According to GI reports which the soldiers had heard and believed, the Viet Cong had long ago hollowed out most of the mountain in order to install a very big cannon there. The size of the cannon was left somewhat vague—“huge, fucking…”—but clearly the GI’s imagined that it was in the battleship class. In any event, this huge cannon had formerly taken a heavy toll of American aircraft and had been made impervious to American counterattacks by the presence of two—“huge, fucking”—sliding steel doors, behind which it retreated whenever the Americans attacked. Had they seen this battleship cannon, and did it ever fire on the camp, which was easily within its range? No, they answered, for a brave flyer, recognizing the effectiveness of the cannon against his fellow pilots, had deliberately crashed his jet into those doors one day, jamming them, and permitting the Americans to move into the area unhindered.

I had never been in the army, and at the time of my trip to Vietnam had not yet learned how fantastic GI stories can be. Thus I found it hard to understand how they could be convinced of so improbable a tale. Only later, after talking to many soldiers and hearing many other wild stories from them as well, did I realize what the explanation for this was. Unlike officers and civilian correspondents who are almost daily given detailed briefings on a unit’s situation capabilities and objectives, GI’s are told virtually nothing of this sort by the Army. They are simply told what to do, where, and how, and it is a rare officer, in my experience anyway, who thinks they should be told any more than this. Officers don’t think soldiers are stupid; they simply assume it, and act accordingly. For the individual soldier’s personal life doesn’t make too much difference; he still has to deal with the facts of personal feelings, his own well-being, and that of his family.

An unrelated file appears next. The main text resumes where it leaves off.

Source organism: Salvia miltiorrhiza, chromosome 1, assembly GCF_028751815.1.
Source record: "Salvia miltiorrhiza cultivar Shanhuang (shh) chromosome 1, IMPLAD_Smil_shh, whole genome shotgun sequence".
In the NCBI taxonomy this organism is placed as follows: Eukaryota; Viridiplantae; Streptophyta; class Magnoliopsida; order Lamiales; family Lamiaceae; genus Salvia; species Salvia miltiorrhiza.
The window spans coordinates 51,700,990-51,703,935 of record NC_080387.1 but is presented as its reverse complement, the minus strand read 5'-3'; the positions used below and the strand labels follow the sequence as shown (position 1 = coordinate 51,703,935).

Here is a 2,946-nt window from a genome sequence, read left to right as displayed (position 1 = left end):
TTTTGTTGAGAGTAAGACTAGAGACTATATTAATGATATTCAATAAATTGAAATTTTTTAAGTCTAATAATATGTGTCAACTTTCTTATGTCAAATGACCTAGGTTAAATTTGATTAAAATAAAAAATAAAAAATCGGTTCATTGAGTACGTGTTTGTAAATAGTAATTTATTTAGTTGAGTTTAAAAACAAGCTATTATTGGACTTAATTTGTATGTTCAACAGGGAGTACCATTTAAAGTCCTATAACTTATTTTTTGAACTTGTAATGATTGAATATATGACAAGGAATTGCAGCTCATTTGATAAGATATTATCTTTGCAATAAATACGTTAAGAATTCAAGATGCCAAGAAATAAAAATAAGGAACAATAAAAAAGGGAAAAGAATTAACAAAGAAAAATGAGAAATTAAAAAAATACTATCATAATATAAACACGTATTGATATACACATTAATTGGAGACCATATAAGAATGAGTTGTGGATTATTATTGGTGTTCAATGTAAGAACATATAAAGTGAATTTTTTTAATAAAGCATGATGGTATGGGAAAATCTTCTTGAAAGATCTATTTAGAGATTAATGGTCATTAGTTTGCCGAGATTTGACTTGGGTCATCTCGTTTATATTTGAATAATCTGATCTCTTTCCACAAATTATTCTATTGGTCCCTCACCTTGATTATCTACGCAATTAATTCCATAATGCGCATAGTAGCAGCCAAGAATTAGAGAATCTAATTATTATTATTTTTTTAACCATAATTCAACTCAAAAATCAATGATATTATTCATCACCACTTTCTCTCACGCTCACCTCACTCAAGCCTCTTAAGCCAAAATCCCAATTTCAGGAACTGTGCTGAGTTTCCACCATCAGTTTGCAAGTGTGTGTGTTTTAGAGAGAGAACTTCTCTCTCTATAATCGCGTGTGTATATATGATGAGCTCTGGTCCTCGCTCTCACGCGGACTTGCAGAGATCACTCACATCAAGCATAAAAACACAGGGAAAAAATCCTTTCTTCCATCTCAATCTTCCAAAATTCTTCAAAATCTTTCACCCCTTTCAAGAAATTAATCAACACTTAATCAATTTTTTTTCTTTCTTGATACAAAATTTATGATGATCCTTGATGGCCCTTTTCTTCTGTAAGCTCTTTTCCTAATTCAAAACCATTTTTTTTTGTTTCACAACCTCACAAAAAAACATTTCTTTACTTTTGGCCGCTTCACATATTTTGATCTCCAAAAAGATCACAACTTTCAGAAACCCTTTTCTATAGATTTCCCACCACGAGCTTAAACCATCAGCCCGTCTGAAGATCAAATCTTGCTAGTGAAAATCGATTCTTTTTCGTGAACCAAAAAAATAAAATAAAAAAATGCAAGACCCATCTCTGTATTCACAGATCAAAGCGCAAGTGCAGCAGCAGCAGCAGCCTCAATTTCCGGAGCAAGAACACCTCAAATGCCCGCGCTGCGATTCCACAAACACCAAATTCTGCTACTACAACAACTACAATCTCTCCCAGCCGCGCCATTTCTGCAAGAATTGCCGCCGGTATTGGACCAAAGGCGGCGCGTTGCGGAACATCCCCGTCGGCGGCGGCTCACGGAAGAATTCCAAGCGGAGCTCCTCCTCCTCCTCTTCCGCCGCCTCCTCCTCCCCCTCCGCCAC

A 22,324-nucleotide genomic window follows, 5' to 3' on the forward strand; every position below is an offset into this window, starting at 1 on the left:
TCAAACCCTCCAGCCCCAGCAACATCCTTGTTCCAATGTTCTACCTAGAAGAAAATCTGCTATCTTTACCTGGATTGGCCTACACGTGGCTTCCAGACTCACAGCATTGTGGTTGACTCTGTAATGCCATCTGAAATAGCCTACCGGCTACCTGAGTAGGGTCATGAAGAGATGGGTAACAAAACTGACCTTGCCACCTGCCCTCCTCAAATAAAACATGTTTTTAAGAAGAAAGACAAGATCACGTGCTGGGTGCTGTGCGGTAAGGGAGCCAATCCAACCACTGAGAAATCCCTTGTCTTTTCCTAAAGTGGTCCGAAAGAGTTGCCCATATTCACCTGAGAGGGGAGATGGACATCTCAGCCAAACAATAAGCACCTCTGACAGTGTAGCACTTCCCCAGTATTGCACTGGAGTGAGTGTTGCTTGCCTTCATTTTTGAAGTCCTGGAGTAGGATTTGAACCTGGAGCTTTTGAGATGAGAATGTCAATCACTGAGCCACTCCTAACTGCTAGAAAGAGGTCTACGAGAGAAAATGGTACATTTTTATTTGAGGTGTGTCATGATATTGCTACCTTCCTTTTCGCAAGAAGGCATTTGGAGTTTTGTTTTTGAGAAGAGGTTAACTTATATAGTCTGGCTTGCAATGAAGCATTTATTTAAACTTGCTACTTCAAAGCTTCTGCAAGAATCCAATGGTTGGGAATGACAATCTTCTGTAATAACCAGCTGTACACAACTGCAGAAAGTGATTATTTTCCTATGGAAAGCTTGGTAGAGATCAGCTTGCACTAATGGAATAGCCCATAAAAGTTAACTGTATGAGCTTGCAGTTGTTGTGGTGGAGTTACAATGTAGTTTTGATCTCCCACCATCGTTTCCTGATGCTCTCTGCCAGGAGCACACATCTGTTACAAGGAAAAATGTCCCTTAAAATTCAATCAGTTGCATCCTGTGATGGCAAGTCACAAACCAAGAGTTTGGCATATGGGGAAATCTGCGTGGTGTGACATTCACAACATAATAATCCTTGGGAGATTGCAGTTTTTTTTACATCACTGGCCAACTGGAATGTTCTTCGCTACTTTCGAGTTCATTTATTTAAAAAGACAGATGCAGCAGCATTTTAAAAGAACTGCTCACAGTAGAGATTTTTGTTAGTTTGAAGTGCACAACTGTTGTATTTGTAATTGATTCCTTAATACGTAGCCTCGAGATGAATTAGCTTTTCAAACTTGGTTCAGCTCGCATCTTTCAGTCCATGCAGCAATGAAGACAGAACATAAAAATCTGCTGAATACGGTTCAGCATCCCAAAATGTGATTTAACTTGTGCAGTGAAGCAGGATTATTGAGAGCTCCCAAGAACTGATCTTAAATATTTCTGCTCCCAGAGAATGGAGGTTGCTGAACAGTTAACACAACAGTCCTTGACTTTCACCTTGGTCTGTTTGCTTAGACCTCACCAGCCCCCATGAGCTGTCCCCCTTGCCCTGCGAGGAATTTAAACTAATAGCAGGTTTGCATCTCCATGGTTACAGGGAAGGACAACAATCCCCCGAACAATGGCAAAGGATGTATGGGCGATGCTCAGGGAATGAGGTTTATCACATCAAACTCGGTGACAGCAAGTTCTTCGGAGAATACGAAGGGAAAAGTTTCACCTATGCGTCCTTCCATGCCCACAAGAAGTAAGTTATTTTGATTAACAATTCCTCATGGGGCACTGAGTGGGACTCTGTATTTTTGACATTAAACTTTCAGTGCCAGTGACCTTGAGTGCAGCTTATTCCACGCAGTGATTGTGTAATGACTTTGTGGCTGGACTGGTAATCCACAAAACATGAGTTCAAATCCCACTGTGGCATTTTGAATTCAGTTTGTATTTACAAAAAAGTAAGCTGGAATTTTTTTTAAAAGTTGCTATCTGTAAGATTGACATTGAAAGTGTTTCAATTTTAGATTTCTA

But for the soldier’s group life this makes a great deal of difference. In their group life, soldiers are cut off from sources of information about the situation of the group and are placed in a position where their social behavior is governed largely by the principle of blind obedience. Under such circumstances, reality becomes elusive. Because the soldiers are not permitted to deal with facts in their own ways, facts cease to discipline their opinions. Fantasy and wild tales are the natural outcome. In fact, it is probably a mark of the GI’s intelligence to fantasize, for it means that he has not permitted his intellectual capacity to atrophy. The intelligence of the individual is thus expressed in the irrationality of the group.